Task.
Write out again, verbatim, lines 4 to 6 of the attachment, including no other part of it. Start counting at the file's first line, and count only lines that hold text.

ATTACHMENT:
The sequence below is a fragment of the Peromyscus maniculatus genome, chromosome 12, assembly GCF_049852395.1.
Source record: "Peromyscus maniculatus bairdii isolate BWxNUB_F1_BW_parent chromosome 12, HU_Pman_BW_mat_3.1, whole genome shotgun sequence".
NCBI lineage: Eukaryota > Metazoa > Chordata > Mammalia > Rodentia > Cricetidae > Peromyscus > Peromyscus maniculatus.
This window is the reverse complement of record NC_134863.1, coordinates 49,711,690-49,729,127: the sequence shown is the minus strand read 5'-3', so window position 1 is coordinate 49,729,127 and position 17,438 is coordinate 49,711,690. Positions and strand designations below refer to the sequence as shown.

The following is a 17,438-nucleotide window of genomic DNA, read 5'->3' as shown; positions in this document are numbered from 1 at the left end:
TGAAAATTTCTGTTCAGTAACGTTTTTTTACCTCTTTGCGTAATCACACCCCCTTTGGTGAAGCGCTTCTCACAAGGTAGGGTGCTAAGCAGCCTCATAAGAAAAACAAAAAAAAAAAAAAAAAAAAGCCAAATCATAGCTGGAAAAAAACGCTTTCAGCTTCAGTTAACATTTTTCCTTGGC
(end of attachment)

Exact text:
This window is the reverse complement of record NC_134863.1, coordinates 49,711,690-49,729,127: the sequence shown is the minus strand read 5'-3', so window position 1 is coordinate 49,729,127 and position 17,438 is coordinate 49,711,690. Positions and strand designations below refer to the sequence as shown.

The following is a 17,438-nucleotide window of genomic DNA, read 5'->3' as shown; positions in this document are numbered from 1 at the left end:
TGAAAATTTCTGTTCAGTAACGTTTTTTTACCTCTTTGCGTAATCACACCCCCTTTGGTGAAGCGCTTCTCACAAGGTAGGGTGCTAAGCAGCCTCATAAGAAAAACAAAAAAAAAAAAAAAAAAAAGCCAAATCATAGCTGGAAAAAAACGCTTTCAGCTTCAGTTAACATTTTTCCTTGGC